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by Arthur Conan Doyle

ePub Danger! and Other Stories download
Author:
Arthur Conan Doyle
ISBN13:
978-1427037312
ISBN:
1427037310
Language:
Publisher:
ReadHowYouWant; EasyRead Edition edition (March 19, 2009)
Category:
Subcategory:
Action & Adventure
ePub file:
1699 kb
Fb2 file:
1493 kb
Other formats:
lit lrf lrf doc
Rating:
4.4
Votes:
987

Danger!and other stories. By arthur conan doyle.

Danger!and other stories. Author of"The white company," "Sir nigel""rodney stone," etc. Londonjohn murray, albemarle street, . 918. The Title story of this volume was written about eighteen months beforethe outbreak of the war, and was intended to direct public attention tothe great danger which threatened this country. It is a matter ofhistory how fully this warning has been justified and how, even down tothe smallest details, the prediction has been fulfilled.

Danger! And Other Stories (1918) is a collection of short stories published by Sir Arthur Conan Doyle. The collection's title story, "Danger! Being the Log of Captain John Sirius", was written 18 months before the outbreak of World War I and first published in the Strand Magazine in July 1914. It depicts an imaginary country in Europe fighting - and defeating - Britain, and is intended to direct public attention to the great danger (submarines) which threatened the country.

Sir Arthur Ignatius Conan Doyle, DL (1859-1930) was a Scottish author. He is most noted for his stories about the detective Sherlock Holmes, which are generally considered a major innovation in the f. .eld of crime fiction, and for the adventures of Professor Challenger. He was a prolific writer whose other works include science fiction stories, historical novels, plays and romances, poetry, and non-fiction

The Case-Book of Sherlock Holmes.

The Case-Book of Sherlock Holmes. The Memoirs of Sherlock Holmes. Arthur Conan Doyle,Александр Левкин. When The World Screamed. On the bookshelvesAll. Read whenever, wherever. Your phone is always with you, so your books are too – even when you’re offline.

The title story of this volume was written about eighteen months before the outbreak of the war, and was intended to direct public attention to the great danger which threatened this country. FEATURED AUTHOR - Jennifer Mancini is a New York-based writer, mother, wife, lover of nerds, shoes, wine, and laughter. Please give us a short introduction to what Finding Eden is about.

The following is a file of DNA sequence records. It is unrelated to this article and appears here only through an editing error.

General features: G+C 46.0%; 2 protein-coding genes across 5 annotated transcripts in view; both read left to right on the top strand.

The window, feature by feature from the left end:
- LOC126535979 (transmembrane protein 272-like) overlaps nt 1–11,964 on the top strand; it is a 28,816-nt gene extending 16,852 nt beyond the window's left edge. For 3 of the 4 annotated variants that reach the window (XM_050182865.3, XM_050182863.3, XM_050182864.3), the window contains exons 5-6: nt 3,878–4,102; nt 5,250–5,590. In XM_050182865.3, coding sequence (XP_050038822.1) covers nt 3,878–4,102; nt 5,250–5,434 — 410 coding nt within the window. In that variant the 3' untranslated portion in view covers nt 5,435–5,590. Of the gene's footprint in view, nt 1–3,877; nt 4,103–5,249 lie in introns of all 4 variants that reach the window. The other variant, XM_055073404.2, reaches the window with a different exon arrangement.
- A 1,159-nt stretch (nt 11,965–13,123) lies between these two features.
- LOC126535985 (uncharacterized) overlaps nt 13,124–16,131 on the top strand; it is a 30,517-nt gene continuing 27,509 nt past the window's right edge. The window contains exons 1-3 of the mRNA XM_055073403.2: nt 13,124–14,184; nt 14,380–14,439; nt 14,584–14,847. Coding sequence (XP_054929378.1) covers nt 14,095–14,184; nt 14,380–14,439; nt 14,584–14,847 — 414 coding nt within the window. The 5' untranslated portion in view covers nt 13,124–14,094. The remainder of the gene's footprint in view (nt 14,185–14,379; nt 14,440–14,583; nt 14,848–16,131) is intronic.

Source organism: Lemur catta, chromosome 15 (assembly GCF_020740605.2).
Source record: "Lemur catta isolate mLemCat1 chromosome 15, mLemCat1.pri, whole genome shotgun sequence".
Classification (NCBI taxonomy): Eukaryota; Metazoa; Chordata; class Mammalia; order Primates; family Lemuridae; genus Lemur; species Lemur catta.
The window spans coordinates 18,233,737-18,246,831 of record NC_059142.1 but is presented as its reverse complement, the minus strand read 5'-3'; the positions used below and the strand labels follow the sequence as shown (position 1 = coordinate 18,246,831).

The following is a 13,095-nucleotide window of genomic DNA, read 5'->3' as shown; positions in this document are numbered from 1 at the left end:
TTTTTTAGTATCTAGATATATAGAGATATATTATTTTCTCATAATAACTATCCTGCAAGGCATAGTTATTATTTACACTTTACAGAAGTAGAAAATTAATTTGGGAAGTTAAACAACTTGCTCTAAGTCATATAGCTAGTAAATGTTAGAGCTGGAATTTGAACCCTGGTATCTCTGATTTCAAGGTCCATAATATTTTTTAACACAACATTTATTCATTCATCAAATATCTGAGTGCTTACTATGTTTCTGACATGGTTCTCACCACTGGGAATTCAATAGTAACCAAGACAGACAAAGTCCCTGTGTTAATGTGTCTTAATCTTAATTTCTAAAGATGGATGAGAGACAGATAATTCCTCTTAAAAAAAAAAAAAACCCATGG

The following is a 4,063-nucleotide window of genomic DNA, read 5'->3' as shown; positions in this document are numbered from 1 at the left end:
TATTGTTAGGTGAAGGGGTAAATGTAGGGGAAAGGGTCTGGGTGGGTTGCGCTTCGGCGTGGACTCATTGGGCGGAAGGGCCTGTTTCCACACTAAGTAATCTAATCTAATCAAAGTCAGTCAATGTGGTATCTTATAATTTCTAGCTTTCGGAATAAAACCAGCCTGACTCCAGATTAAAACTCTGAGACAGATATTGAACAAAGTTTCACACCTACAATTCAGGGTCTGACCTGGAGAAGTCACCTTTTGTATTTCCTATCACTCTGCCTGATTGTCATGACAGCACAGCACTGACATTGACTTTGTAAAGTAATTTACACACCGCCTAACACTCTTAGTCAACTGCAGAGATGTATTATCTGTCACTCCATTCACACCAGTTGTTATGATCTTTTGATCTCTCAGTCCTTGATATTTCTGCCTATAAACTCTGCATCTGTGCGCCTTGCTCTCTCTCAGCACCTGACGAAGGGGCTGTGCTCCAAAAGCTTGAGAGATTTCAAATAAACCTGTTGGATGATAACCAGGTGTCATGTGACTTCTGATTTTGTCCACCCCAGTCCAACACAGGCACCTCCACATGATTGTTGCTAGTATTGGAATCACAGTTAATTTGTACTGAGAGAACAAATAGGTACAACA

Now you can read Danger and Other Stories free from the comfort of your computer or mobile phone and enjoy other many other free . Arthur Conan Doyle's Danger and Other Stories consists of 11 parts for ease of reading

Now you can read Danger and Other Stories free from the comfort of your computer or mobile phone and enjoy other many other free books by Arthur Conan Doyle. Arthur Conan Doyle's Danger and Other Stories consists of 11 parts for ease of reading. Choose the part of Danger and Other Stories which you want to read from the table of contents to get started. Table of Contents for Danger and Other Stories by Arthur Conan Doyle.

Danger! And Other Stories book. Very much a period piece. interesting how Conan Doyle incorporated the Great War into his rather romantic short stories. not a patch on the Sherlock Holmes canon by any means. The book has no illustrations or index  .

And Other Stories This classic volume contains Sir Arthur Conan Doyle’s 1918 collection of short stories, Danger! And Other Stories.

The titular story describes a fictional European country that fights and defeats Britain, originally intended to highlight the new dangers of submarines. This volume will appeal to those with an interest in World War I, and is not to be missed by fans and collectors of Doyle’s work. This classic volume contains Sir Arthur Conan Doyle’s 1918 collection of short stories, Danger! And Other Stories. The titular story describes a fictional European country that fights and defeats Britain, originally intended to highlight the new dangers of submarines.

Danger! and Other Stories Текст. Автор:Артур Конан Дойл. Hot with anger, I flung down my book and withdrew the bolt just as my visitor had raised his stick to renew his rough application for admittance

Danger! and Other Stories Текст. Hot with anger, I flung down my book and withdrew the bolt just as my visitor had raised his stick to renew his rough application for admittance. He was a tall, powerful man, tawny-bearded and deep-chested, clad in a loose-fitting suit of tweed, cut for comfort rather than elegance. As he stood in the shimmering sunlight, I took in every feature of his face.

This collection of short stories is brimming with action and adventure. The subjects range from war to politics and sports to science-fiction. Doyle saw his work as commenting directly on current events with the intent to influence them, and this work is no exception.
  • This is a collection of 10 short works by Arthur Conan Doyle, published in 1918. Individual pieces had been published earlier in various periodicals. Seven of these works were new to me; three I had already read in earlier Conan Doyle collections. The three repeats were “One Crowded Hour,” “The Horror of the Heights” and “How It Happened.” All of these are reasonably decent short stories, and all are set in the first decade of the 20th century. The first of these was somewhat misplaced in an earlier collection of pirate-related stories, where it was titled, “A Pirate of the Land.” It involves a highwayman driving a Rolls-Royce who waylays other motorists on the uncrowded highways of Sussex. The second of these was in “Tales of Terror and Mystery.” It speculates about an “atmospheric jungle” that can be reached by airplane somewhere above an elevation of 30,000 feet, The jungle is inhabited by mysterious and dangerous lighter-than-air flora and fauna. The third was, I believe, in “Tales of Twilight and the Unseen.” It involves a car accident and the meeting of old friends. The plot is suggestive of the old television series, Rod Sterling’s “Twilight Zone.” The remaining seven works were all new to me.